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At 8:30 a.m., I started my temporary, seasonal, election worker job, doing Signature Verification for my County, which has all-mail voting (the state has been all-mail for many years now). [On the news today is a story stating that our state received a perfect score on its handling of all-mail voting]. I think I made about half a dozen errors, but the supervisors were able to extricate me without much problem. By the end of the day, I checked in the neighborhood of 3,000 ballot signatures.
There were 16 of us at work today, which would account for about 48,000 total ballot signatures verified. Some, but not many, were challenged for various reasons. The most common reason was “signatures do not match.” I had a few. I saw more than one “symbol” signatures, each of which had its required two witness signatures (the most common reason for this is a voter disabled, or otherwise unable to sign their name).
When I have to do a task that could be very boring, I try to make a game out of it, learn something, or both. Today’s experience was both. I had to laugh multiple times when I saw a name that was just too ridiculous to be true. A few times, I silently wondered what motivates parents to name their kids totally weird names. I wondered if they had been bullied in school for their names. How would you like to be named Fantasy Sunshine, or Prosperity?
One family had outsize expectations of its son, so they named him Aurangzeb (the real guy being an 18th-century Mughal Emperor). One guy had the surname of Gesundheit. One had the given name of “Science” but he was a bit too old to tell his parents to “Listen to the Science!” I verified the signatures of five people I know, one of whom is my doctor! The other four were current or former employees at my old job, which made me smile.
Finally, I came to some conclusions regarding ballot-signing, which might benefit those of you who have not yet voted. First, sign your ballots in cursive! Do not print your name on your ballot, sign it. I saw dozens of printed ballot signatures, many of which were challenged because the printed ballot did not match the cursive voter record. If you want to make sure your ballot is not rejected due to signature not matching voter records, look at how you signed your driver’s license. Sign exactly that way.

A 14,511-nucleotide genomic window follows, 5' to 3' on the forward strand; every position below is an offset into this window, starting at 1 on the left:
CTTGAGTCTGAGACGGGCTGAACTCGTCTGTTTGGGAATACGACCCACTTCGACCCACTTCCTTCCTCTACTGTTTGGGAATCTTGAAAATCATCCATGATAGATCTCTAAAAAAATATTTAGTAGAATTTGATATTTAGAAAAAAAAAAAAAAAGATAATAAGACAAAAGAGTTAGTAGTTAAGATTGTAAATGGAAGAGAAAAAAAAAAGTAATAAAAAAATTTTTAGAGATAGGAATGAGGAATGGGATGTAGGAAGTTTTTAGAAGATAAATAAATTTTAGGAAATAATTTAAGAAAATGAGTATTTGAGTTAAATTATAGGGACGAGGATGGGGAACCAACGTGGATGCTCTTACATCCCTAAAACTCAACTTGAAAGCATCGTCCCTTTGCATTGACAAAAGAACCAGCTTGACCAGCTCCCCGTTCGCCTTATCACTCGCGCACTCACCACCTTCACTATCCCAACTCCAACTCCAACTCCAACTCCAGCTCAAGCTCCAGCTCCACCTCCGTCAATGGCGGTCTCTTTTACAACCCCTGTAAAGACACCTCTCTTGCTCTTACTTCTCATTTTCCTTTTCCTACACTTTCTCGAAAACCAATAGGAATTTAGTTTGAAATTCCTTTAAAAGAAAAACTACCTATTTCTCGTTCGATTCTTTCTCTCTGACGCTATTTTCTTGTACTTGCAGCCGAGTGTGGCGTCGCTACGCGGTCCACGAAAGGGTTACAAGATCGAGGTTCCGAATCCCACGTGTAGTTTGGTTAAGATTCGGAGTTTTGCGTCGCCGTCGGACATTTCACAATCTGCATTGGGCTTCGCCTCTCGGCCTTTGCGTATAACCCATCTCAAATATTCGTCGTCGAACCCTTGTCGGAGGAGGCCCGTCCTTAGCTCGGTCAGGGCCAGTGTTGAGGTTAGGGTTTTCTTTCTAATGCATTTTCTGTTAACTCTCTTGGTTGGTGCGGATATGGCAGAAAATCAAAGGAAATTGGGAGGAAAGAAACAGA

Next, try to make your signature readable. A “squiggle” signature not only cannot be read but is pretty easy to forge. I saw dozens of those. The easier your signature is to forge, the more likely it will be that someone will use it to cast an illegal vote, thus depriving you of your vote. And, lastly, sign your full name on your driver’s license and on your ballot. Many names are remarkably similar, and you want the verifier to instantly know that you are who you say you are.
I go back tomorrow, a half-hour earlier than today. Our county predicts a 90 percent turnout for this election, and they might be close to that. I predict that I will be putting in a fair number of hours before all the ballots are counted. It is a very interesting job, and I am definitely going to ask to be called for all subsequent elections. You retirees out there, it’s a great way to make some money doing a vital job, and you can keep an eye on how things are done, where it counts!Published in